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We ride quietly over to investigate, and there he is sure enough-a grey old gentleman, squatting in his form like a hare, with lips wrinkled by his curling tushes to a perpetual sardonio grin, and little eyes that watch our every movement.
One moment we visualise him thus the next he is out upon us with his war-ory. Straight down on B. he bears, but B. has his horse in motion to meet him, and as the boar rises on his hooks to uppercut with all the strength of his mighty neck, the spear-point enters his wither and is driven home by the weight of horse and pig.
A moment he stands, blood pouring from his mouth, then totters and falls down. Death could not be quicker or more merciful.
So, with varying fortunes, the morning passes to the luncheon halt, where horses are off-saddled, watered, and fed, while we have our meal beneath a tree. But first of all the beaters must be attended to, and they seat themselves on their hunkers in a big oirole, waiting for their rations to be distributed. These rations consist of a big handful of gram1 and a lump of gur per man-not excessive, you think, after a long morning's beating, but it is the food to which they are acoustomed, so they are quite happy and sit munching away like so many monkeys.
After luncheon we beat the rest of the island till all
the coverts have been drawn, or horses and beaters have had enough. Then the unofficial members of the Tent Club can hie them back to camp, but the secretary must still remain, for there are sundry rites yet to be performed.
All the dead boar have been collected-and the writer once remembers twenty of them after a day on Pig Islandand these must be weighed and measured, for a careful record of size and weight is kept in the Tent Club Log, together with the names of successful riders and their horses. Also, a fine of one gold Mohr (sixteen rupees) must be recorded against any miscreant responsible for the death of a BOW or an unwarrantable boar.
The beaters, too, are again formed up-this time in groups by villages-and their day's wages are handed out them and the pig distributed amongst them as fairly as possible; for except for the tushes, which ge to the firstspear, the pig are the beaters' perquisite-probably the only meat-meal many of them get in the year.
And the daily wage for which each man is content to beat is tuppence- tuppence and a handful of gram, for a day's beating. Think of that, ye shooting hosts at home, and envy; for even before the war was not the wage five shillings and his lunch for a beater on a Perthshire moor?-and one trembles to think what they must be asking of you now!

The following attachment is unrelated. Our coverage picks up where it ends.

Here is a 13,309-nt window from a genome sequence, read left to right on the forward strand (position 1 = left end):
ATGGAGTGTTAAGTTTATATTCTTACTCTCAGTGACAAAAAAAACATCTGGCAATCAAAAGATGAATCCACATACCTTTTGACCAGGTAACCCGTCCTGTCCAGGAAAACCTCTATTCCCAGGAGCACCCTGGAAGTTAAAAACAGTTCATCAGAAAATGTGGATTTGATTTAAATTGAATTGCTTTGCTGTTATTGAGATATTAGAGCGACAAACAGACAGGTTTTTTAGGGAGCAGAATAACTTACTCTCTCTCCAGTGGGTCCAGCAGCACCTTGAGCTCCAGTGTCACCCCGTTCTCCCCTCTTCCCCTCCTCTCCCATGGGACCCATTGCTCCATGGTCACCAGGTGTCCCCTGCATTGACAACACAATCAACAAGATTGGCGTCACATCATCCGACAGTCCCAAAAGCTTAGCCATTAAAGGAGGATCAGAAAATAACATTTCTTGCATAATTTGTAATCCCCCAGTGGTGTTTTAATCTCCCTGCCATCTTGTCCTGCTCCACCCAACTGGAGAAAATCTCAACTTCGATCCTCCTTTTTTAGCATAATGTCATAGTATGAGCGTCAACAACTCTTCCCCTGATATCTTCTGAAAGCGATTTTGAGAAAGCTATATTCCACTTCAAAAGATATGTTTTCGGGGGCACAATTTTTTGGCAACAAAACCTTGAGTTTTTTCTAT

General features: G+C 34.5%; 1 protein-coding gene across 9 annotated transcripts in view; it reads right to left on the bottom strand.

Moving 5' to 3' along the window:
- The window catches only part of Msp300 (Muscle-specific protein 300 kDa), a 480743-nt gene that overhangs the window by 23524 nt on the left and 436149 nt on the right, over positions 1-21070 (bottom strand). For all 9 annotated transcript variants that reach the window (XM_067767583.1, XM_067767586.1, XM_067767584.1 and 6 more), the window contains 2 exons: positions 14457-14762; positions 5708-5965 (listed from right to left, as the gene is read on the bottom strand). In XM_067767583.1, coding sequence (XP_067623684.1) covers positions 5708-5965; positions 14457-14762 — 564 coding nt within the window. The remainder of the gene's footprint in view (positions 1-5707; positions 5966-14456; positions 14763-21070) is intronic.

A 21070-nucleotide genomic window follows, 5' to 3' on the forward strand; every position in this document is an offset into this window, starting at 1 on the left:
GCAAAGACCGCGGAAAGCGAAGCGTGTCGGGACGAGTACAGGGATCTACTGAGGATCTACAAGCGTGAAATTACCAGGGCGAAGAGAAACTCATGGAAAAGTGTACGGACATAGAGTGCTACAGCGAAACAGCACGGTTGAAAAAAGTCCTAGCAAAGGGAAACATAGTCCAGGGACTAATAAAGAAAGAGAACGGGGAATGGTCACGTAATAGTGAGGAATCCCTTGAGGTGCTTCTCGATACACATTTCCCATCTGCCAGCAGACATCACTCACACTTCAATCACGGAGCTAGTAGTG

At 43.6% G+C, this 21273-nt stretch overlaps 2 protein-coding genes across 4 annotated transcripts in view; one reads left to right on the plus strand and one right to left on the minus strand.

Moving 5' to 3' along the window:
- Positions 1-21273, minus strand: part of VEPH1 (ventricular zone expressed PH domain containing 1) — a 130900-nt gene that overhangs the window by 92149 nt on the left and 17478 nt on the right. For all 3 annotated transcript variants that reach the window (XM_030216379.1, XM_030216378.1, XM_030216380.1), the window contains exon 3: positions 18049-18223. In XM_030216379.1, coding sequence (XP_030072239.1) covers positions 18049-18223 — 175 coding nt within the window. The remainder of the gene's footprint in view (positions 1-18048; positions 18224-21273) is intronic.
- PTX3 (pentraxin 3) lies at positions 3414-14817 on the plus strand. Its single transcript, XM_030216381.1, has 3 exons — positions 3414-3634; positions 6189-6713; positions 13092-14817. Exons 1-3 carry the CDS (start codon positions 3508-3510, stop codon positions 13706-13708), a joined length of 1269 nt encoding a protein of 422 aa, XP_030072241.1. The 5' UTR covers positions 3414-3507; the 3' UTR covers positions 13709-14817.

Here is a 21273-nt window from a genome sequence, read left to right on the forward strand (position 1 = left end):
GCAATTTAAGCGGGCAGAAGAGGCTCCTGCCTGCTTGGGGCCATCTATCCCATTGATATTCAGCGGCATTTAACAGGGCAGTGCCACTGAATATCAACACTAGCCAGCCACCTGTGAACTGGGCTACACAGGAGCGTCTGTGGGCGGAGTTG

The day is over; the other i-Nur to Nadir, the robber spears have long since ridden Turcoman that broke the off to camp, and the last beater Mahrattas by the sword of set out for his home. Pig Ahmed Khan Abdali? Island has sunk back to its wonted calm—and all is still,
As I linger by the bridgehead, and watch the shadows of the western bank lengthen slowly over Mother Gunga's bosom, memories of India, the beloved, come thronging to the mind-India in a state of change India tortured by orude experiment.
And ever fresh pictures rise of old hunting days, and of the companions and the horses who will hunt no more. Among the throng I see again L.-S. of the 13th on old "Grey Dawn," that best of country-breds, and "Chicken" of the 60th on wonderful little "Defender "; D. of the 14th on "Indian Chief," on whom he rode and speared a black-buck singlehanded, and N. and L.-S. of the Horse Artillery on "Leotard" and "Darkie," those two perfect pig-stickers; little P. of the 7th on his game old roan, and the Earl, that kindest and best of sportsmen. And a host of others behind-in sooth, there must have been feasting in Valhalla when Wodin, the Hunter of the Gods, welcomed such a goodly company.
But is there no return? And will they hunt no more? Have we forgotten the story of Panipat, that battlefield but a few short miles to the westward, where the fate of India has been thrice decided-the battlefield that gave Delhi to Babar the Mogul, and the Peacock Throne and the Koh
Do we not know that-to this day-no man may pass thereby after the sun has set, for phantom hosts of Tartar and Afghan, Persian and Kizilbash, make the empty plains ring again with hideous strife, and nightly play the drama of times long gone, when the stricken field was strewn with saffron robes of fallen Rajput chivalry, as with the petals of a full-blown rose?
And if there be return to scenes of death and dread and suffering - surely, then, much more so will there be to those that memery holds dear!
Faint on the evening air I seem to hear again the ring of hoofs nearer and nearer- and then the rustle and crash of the reed - like grass as the heat sweeps by. They are close upon their boar, and one rider, whose voice I know so well-out in front with eyes fixed on his quarry-is calling the course of the boar for those behind, as all good hunters should.
"On-on-on," I hear his joyous refrain, and then "Right "Right right," in wild crescendo. The boar has doubled like a hare-but his warning shout has been in time, and those behind take up the running.
And so the sounds fade in the distance, and night draws in. Good hunting to you, old friends, and good-bye.
A COMPANY OF TANKS.
BY MAJOR W. H. L. WATSON, D.S.O., D.C.M., Author of 'Adventures of a Despatch Rider.'
CHAPTER XIV.-THE CARRIER TANKS.
AT my leisure I visited the Headquarters of the Tank Corps in Regent Street, and after a somewhat undignified appeal to the good nature of a corperal-the staff-captain was busy, or out to lunch, or dictating-I obtained a fortnight's leave. The fortnight passed expensively, but it was pleasant, if dull, to take the train at the end of it from Waterloo and not from Victoria. In due course I arrived at Nool Station, and with two cheery subalterns, who had experienced enthralling adventures in Bournemouth, I drove in a taxi along narrow winding lanes to the camp on the orest of a hill.
I reported, but the charming officers who received me had not been warned of my arrival, and were perplexed. Majors, it appeared, were 8 drug on the market unattached majors swarmed in Bovington. Would I go to the Depot at Wareham? I refused politely. I knew something of the Depot. Two skeleton battalions were just being formed. They might not go out to France this year. I refused again: I did not intend to stop at Bovington any longer than was necessary.
At last it was suggested that I should be posted to the